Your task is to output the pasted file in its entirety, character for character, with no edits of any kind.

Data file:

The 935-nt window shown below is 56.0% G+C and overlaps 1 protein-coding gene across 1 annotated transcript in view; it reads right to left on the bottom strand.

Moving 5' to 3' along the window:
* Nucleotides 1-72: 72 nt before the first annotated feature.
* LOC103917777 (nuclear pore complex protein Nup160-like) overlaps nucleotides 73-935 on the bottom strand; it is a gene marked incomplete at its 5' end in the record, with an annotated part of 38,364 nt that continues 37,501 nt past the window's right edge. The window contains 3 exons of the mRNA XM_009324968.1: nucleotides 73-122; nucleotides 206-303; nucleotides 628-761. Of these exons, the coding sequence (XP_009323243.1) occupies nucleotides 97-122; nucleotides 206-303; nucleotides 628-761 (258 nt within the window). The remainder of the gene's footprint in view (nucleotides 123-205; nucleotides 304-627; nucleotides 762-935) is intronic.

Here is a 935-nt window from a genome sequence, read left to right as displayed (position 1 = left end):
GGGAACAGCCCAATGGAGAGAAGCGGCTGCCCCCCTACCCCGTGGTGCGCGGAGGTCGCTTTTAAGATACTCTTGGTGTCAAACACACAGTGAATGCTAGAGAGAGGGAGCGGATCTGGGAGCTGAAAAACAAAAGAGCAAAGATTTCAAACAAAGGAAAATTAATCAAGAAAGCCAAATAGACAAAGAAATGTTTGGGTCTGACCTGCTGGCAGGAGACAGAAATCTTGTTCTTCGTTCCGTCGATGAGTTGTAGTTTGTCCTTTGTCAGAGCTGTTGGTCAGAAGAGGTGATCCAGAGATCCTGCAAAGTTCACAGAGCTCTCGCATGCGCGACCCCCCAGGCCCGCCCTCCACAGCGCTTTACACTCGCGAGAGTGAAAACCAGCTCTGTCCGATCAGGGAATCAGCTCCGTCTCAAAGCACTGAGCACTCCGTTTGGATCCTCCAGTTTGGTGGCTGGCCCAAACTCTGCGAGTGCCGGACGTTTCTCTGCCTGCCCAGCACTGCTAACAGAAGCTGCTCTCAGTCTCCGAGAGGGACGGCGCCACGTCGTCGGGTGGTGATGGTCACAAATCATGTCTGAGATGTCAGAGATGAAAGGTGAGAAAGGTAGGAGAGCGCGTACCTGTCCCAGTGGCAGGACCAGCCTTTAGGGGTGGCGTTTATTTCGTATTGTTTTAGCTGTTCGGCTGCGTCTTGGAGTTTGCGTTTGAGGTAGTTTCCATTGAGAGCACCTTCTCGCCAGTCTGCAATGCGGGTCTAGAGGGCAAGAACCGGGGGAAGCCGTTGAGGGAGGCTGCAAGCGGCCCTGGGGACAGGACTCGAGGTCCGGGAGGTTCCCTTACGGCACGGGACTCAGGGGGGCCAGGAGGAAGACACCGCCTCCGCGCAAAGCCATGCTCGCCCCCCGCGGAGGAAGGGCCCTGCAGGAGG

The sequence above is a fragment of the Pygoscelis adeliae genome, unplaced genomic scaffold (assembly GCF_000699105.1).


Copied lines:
The 935-nt window shown below is 56.0% G+C and overlaps 1 protein-coding gene across 1 annotated transcript in view; it reads right to left on the bottom strand.

Moving 5' to 3' along the window:
* Nucleotides 1-72: 72 nt before the first annotated feature.
* LOC103917777 (nuclear pore complex protein Nup160-like) overlaps nucleotides 73-935 on the bottom strand; it is a gene marked incomplete at its 5' end in the record, with an annotated part of 38,364 nt that continues 37,501 nt past the window's right edge. The window contains 3 exons of the mRNA XM_009324968.1: nucleotides 73-122; nucleotides 206-303; nucleotides 628-761. Of these exons, the coding sequence (XP_009323243.1) occupies nucleotides 97-122; nucleotides 206-303; nucleotides 628-761 (258 nt within the window). The remainder of the gene's footprint in view (nucleotides 123-205; nucleotides 304-627; nucleotides 762-935) is intronic.

Here is a 935-nt window from a genome sequence, read left to right as displayed (position 1 = left end):
GGGAACAGCCCAATGGAGAGAAGCGGCTGCCCCCCTACCCCGTGGTGCGCGGAGGTCGCTTTTAAGATACTCTTGGTGTCAAACACACAGTGAATGCTAGAGAGAGGGAGCGGATCTGGGAGCTGAAAAACAAAAGAGCAAAGATTTCAAACAAAGGAAAATTAATCAAGAAAGCCAAATAGACAAAGAAATGTTTGGGTCTGACCTGCTGGCAGGAGACAGAAATCTTGTTCTTCGTTCCGTCGATGAGTTGTAGTTTGTCCTTTGTCAGAGCTGTTGGTCAGAAGAGGTGATCCAGAGATCCTGCAAAGTTCACAGAGCTCTCGCATGCGCGACCCCCCAGGCCCGCCCTCCACAGCGCTTTACACTCGCGAGAGTGAAAACCAGCTCTGTCCGATCAGGGAATCAGCTCCGTCTCAAAGCACTGAGCACTCCGTTTGGATCCTCCAGTTTGGTGGCTGGCCCAAACTCTGCGAGTGCCGGACGTTTCTCTGCCTGCCCAGCACTGCTAACAGAAGCTGCTCTCAGTCTCCGAGAGGGACGGCGCCACGTCGTCGGGTGGTGATGGTCACAAATCATGTCTGAGATGTCAGAGATGAAAGGTGAGAAAGGTAGGAGAGCGCGTACCTGTCCCAGTGGCAGGACCAGCCTTTAGGGGTGGCGTTTATTTCGTATTGTTTTAGCTGTTCGGCTGCGTCTTGGAGTTTGCGTTTGAGGTAGTTTCCATTGAGAGCACCTTCTCGCCAGTCTGCAATGCGGGTCTAGAGGGCAAGAACCGGGGGAAGCCGTTGAGGGAGGCTGCAAGCGGCCCTGGGGACAGGACTCGAGGTCCGGGAGGTTCCCTTACGGCACGGGACTCAGGGGGGCCAGGAGGAAGACACCGCCTCCGCGCAAAGCCATGCTCGCCCCCCGCGGAGGAAGGGCCCTGCAGGAGG

The sequence above is a fragment of the Pygoscelis adeliae genome, unplaced genomic scaffold (assembly GCF_000699105.1).